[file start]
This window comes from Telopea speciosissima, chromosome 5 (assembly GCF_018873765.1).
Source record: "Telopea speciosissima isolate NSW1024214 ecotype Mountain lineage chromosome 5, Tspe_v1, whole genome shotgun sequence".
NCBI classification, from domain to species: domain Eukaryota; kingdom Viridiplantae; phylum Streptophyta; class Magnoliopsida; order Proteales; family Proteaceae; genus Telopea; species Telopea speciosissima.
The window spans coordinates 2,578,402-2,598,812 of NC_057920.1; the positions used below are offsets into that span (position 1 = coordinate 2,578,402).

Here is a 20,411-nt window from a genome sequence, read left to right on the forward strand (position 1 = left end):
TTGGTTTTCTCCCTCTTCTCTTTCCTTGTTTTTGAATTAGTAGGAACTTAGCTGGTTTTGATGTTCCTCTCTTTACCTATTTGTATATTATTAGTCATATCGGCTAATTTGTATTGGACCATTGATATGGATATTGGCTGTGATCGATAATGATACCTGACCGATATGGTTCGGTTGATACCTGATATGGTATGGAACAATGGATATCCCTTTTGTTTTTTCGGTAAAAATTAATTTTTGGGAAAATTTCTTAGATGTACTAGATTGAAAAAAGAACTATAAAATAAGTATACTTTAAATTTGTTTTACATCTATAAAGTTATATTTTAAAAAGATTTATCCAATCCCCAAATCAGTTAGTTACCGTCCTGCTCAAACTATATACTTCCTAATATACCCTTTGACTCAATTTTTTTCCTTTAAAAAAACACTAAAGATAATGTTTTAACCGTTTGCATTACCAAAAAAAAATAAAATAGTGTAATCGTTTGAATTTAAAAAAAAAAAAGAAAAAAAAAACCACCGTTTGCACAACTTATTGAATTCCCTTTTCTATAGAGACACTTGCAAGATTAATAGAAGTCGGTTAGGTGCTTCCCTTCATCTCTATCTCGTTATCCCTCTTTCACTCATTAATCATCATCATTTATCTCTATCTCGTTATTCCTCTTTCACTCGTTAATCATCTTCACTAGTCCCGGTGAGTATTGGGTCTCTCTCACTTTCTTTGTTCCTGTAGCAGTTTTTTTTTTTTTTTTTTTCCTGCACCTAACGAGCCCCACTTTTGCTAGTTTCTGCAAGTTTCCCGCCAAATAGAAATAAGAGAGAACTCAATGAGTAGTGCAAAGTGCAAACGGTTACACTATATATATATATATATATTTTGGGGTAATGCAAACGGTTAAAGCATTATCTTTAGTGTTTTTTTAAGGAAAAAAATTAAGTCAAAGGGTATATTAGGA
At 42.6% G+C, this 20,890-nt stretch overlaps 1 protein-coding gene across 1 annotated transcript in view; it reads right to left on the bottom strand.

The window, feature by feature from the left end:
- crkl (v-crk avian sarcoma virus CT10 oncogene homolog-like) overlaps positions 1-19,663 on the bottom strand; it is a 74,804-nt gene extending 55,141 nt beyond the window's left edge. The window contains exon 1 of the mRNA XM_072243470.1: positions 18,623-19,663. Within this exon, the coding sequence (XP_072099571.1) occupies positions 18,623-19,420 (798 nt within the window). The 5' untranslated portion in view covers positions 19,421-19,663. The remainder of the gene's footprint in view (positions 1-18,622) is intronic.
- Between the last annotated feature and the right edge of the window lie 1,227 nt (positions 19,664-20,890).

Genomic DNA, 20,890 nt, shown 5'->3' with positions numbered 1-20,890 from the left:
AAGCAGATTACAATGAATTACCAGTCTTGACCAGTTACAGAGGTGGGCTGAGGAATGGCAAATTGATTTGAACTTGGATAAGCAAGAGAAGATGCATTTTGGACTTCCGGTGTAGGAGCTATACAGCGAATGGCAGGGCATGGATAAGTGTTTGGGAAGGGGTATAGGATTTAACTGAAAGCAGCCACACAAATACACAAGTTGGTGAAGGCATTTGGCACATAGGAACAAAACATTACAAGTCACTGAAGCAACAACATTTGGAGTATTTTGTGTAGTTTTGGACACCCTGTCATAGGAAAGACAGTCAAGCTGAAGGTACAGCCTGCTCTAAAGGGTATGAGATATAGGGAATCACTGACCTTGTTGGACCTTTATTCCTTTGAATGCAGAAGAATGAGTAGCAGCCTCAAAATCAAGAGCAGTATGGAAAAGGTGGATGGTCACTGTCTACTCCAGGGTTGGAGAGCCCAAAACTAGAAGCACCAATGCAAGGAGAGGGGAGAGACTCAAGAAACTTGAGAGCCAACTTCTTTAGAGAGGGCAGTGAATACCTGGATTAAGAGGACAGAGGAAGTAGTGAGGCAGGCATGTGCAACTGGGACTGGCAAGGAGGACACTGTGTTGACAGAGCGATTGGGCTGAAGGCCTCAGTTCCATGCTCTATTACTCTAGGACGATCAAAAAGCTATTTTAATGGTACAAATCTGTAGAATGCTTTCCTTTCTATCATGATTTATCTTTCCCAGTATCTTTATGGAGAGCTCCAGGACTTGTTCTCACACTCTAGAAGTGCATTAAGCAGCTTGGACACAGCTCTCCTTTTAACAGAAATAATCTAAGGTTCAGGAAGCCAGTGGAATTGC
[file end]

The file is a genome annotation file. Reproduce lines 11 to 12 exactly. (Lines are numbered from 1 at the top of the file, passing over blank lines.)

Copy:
Genomic DNA, 20,890 nt, shown 5'->3' with positions numbered 1-20,890 from the left:
AAGCAGATTACAATGAATTACCAGTCTTGACCAGTTACAGAGGTGGGCTGAGGAATGGCAAATTGATTTGAACTTGGATAAGCAAGAGAAGATGCATTTTGGACTTCCGGTGTAGGAGCTATACAGCGAATGGCAGGGCATGGATAAGTGTTTGGGAAGGGGTATAGGATTTAACTGAAAGCAGCCACACAAATACACAAGTTGGTGAAGGCATTTGGCACATAGGAACAAAACATTACAAGTCACTGAAGCAACAACATTTGGAGTATTTTGTGTAGTTTTGGACACCCTGTCATAGGAAAGACAGTCAAGCTGAAGGTACAGCCTGCTCTAAAGGGTATGAGATATAGGGAATCACTGACCTTGTTGGACCTTTATTCCTTTGAATGCAGAAGAATGAGTAGCAGCCTCAAAATCAAGAGCAGTATGGAAAAGGTGGATGGTCACTGTCTACTCCAGGGTTGGAGAGCCCAAAACTAGAAGCACCAATGCAAGGAGAGGGGAGAGACTCAAGAAACTTGAGAGCCAACTTCTTTAGAGAGGGCAGTGAATACCTGGATTAAGAGGACAGAGGAAGTAGTGAGGCAGGCATGTGCAACTGGGACTGGCAAGGAGGACACTGTGTTGACAGAGCGATTGGGCTGAAGGCCTCAGTTCCATGCTCTATTACTCTAGGACGATCAAAAAGCTATTTTAATGGTACAAATCTGTAGAATGCTTTCCTTTCTATCATGATTTATCTTTCCCAGTATCTTTATGGAGAGCTCCAGGACTTGTTCTCACACTCTAGAAGTGCATTAAGCAGCTTGGACACAGCTCTCCTTTTAACAGAAATAATCTAAGGTTCAGGAAGCCAGTGGAATTGC